Everyday Gamer

Everyday Gamer
Team Butts

Bob Harris | 8 Jan 2008 08:04
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Once Team Butts gets together on a server, we are invariably split up due to auto balance. This isn't much of a handicap, since the only way Team Butts can perform worse individually is when we are united. Upon joining, Butts Chat is filled with constant attempts at one-upmanship, as everyone tries to prove his team is by far the worst on the server. Initially it's a simple game of looking at the class roster; debates will rage over which is worse, five engineers or nothing but soldiers and heavies with no medics. My fellow Butts and I quickly descend into the madness, attempting to bring order to a world ruled by chaos and 11 spies.

Our efforts are invariably rendered useless, our teams stubbornly refusing to actively pursue victory. Meanwhile, extended play and observations soon cause Butts Chat to become more heated. Butt Eric may ask if Butt Justin saw that medic attempting to bonesaw the heavy-medic combo taking our point, heavy first; Justin in turn may point out half his team has changed to Sniper during Sudden Death. Butt Enoch will decry the lack of sentry guns or teleporters while we have three engineers standing around and wrestle with the idea of becoming a fourth just so we have some kind of defense. As for me, I'm most often caught screaming about my team all switching to the class I just picked because no one else was playing it. And it happens all the time; as you can imagine, I often end gaming sessions hoarse and shaking.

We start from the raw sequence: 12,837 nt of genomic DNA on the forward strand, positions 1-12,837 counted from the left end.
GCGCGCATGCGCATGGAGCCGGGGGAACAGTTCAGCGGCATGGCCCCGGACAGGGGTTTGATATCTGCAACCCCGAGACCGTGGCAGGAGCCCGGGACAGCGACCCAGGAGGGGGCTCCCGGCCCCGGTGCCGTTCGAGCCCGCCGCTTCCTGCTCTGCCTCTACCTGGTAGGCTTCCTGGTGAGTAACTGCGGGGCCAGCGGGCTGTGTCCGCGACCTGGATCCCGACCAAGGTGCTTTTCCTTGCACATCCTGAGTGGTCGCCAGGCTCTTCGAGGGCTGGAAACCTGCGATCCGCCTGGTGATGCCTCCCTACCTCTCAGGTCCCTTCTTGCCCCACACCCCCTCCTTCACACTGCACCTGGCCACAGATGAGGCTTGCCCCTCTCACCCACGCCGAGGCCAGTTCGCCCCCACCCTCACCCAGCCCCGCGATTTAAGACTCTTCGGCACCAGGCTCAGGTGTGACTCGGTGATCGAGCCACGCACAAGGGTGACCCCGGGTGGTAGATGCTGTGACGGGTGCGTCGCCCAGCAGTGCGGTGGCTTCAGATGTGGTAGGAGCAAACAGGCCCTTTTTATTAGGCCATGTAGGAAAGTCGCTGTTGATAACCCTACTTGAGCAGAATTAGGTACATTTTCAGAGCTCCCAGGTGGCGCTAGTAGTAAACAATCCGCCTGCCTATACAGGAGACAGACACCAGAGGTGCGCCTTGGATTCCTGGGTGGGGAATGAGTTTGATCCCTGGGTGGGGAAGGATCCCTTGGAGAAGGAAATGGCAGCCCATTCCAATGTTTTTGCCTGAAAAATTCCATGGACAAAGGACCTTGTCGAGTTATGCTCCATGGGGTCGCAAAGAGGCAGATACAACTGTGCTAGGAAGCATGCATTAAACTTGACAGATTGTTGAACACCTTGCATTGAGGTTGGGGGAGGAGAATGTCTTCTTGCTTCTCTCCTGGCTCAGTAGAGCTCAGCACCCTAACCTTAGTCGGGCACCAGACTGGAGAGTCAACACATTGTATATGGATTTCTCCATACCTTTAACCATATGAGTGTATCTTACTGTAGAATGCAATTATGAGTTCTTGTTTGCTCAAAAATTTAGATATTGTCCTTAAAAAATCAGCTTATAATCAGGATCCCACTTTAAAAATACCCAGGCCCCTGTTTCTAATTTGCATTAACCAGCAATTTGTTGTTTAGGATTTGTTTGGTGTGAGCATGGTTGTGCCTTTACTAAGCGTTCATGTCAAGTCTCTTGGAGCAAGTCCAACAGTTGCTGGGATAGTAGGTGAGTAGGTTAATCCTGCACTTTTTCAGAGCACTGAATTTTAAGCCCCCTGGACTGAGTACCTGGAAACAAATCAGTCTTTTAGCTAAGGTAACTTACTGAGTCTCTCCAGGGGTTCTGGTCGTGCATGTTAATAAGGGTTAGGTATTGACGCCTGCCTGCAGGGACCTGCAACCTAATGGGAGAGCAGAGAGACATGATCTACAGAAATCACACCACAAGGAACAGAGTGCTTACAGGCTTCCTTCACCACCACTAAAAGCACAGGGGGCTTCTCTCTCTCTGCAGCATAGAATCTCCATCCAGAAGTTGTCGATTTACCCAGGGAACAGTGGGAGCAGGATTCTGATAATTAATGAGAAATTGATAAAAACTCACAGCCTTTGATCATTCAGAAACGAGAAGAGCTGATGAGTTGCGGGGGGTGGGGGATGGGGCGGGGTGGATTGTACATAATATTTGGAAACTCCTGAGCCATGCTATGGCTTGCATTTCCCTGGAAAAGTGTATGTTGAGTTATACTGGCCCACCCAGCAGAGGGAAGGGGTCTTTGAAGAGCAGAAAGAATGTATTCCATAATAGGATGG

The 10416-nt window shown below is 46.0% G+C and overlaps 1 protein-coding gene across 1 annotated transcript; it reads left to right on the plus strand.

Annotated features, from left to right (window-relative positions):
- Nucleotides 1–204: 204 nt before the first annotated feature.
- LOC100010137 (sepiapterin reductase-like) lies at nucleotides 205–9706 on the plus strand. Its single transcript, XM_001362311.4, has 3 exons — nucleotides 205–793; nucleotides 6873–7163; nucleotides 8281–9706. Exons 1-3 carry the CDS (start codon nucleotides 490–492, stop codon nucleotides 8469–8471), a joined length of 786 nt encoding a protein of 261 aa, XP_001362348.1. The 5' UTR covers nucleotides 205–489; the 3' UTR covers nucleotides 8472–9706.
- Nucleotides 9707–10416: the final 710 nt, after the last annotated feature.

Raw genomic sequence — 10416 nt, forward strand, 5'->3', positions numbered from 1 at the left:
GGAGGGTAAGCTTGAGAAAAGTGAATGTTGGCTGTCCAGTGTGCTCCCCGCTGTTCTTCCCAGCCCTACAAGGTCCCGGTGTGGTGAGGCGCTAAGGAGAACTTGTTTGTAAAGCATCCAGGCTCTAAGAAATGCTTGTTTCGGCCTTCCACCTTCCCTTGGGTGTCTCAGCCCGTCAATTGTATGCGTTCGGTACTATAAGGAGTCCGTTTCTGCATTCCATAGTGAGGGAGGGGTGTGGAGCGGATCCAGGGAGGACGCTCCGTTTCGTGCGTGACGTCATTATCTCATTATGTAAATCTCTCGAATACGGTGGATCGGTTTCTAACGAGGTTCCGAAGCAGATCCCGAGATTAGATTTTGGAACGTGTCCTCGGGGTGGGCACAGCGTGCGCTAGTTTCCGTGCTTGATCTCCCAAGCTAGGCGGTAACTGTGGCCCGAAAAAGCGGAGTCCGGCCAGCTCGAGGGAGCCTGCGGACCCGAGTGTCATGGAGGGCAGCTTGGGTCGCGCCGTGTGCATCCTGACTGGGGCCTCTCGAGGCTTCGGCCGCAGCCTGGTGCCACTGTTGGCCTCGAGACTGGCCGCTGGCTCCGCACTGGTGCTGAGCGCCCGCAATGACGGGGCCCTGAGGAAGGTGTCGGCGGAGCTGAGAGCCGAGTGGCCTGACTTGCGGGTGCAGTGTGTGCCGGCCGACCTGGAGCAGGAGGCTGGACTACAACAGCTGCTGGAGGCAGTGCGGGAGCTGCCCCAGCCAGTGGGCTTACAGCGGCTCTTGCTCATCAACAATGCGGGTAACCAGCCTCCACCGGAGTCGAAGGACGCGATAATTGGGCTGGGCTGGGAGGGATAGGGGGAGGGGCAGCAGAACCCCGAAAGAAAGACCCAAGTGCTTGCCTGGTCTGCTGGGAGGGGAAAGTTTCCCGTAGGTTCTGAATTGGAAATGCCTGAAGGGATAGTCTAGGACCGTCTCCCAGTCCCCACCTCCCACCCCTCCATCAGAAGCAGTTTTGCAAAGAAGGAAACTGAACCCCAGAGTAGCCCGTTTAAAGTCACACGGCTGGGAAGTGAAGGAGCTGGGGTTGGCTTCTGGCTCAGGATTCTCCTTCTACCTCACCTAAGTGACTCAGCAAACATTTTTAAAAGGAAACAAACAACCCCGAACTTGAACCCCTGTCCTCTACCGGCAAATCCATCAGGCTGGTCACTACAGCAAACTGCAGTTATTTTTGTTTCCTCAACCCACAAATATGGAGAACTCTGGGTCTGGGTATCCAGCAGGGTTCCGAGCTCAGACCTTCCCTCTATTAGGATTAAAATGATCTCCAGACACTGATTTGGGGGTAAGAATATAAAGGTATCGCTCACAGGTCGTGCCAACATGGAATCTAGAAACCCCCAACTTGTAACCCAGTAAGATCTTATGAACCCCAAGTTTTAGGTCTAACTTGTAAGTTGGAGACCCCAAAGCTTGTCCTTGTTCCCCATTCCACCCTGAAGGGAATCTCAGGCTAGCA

And let's not forget Steam, a software package surely spawned by the unholy union of Gabe Newell and Satan in the guise of a ham sandwich. If you're armed with a speedy behemoth computer this may not apply to you; additionally, I sincerely hope your face rots off. On my computer, Steam spreads like a virulent plague, a computerized cancer that has neither pity nor remorse and will stop at nothing until it devours every functional part of the PC. The rage generated by an errant press of the Windows key or "alt-tab" is truly unmatched, and burns all the way down.

However, sometimes this masochistic exercise in frustration simply isn't enough. That is when we turn to the real ego grinder, Halo 3. The 4-vs.-4 format makes Halo 3 a perfect match for Team Butts; if only Team Butts was a perfect match for Halo 3. My very first step upon joining a lobby is to mute every non-Butt member. As much as I'd like to help contribute to the team dynamic and coordinate strategies and enemy reinforcements, it's not worth constantly hearing how my mother is a gay, herpes-riddled walrus by whom the shouter had been fellated repeatedly the previous night.

Even without the distracting verbal soup that makes up Xbox Live, which happens to be a tangy blend of homophobic cursing and racial slurs, we find no sanctuary. It's painful to admit, but our dreadful Halo 3 performance falls more at the feet of individual members and not on the game itself. Some of us refuse to set our controller sensitivity lower than 10, others are playing on blurry, standard definition television sets with poor color contrasts, and a key Team Butts rule is "never hesitate to fire a shot at an enemy," even if a teammate may be in the way. Especially if a teammate is in the way.

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